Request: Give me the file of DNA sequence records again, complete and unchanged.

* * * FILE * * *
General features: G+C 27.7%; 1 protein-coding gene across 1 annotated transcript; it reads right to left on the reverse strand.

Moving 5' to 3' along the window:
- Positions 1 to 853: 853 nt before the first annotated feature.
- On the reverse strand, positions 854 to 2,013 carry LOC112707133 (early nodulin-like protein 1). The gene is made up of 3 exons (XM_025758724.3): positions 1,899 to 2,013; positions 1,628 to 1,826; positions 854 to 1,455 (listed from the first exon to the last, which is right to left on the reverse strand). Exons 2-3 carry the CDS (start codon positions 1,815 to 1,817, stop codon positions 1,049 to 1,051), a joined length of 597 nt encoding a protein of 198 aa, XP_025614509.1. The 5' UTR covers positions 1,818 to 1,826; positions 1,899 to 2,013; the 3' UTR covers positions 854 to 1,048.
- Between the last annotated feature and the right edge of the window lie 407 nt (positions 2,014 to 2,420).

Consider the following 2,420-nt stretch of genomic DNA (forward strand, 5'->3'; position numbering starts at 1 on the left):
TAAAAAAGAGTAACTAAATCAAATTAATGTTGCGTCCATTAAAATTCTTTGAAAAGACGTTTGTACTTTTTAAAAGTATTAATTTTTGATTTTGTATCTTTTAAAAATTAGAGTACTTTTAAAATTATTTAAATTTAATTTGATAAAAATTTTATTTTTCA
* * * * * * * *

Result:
General features: G+C 27.7%; 1 protein-coding gene across 1 annotated transcript; it reads right to left on the reverse strand.

Moving 5' to 3' along the window:
- Positions 1 to 853: 853 nt before the first annotated feature.
- On the reverse strand, positions 854 to 2,013 carry LOC112707133 (early nodulin-like protein 1). The gene is made up of 3 exons (XM_025758724.3): positions 1,899 to 2,013; positions 1,628 to 1,826; positions 854 to 1,455 (listed from the first exon to the last, which is right to left on the reverse strand). Exons 2-3 carry the CDS (start codon positions 1,815 to 1,817, stop codon positions 1,049 to 1,051), a joined length of 597 nt encoding a protein of 198 aa, XP_025614509.1. The 5' UTR covers positions 1,818 to 1,826; positions 1,899 to 2,013; the 3' UTR covers positions 854 to 1,048.
- Between the last annotated feature and the right edge of the window lie 407 nt (positions 2,014 to 2,420).

Consider the following 2,420-nt stretch of genomic DNA (forward strand, 5'->3'; position numbering starts at 1 on the left):
TAAAAAAGAGTAACTAAATCAAATTAATGTTGCGTCCATTAAAATTCTTTGAAAAGACGTTTGTACTTTTTAAAAGTATTAATTTTTGATTTTGTATCTTTTAAAAATTAGAGTACTTTTAAAATTATTTAAATTTAATTTGATAAAAATTTTATTTTTCA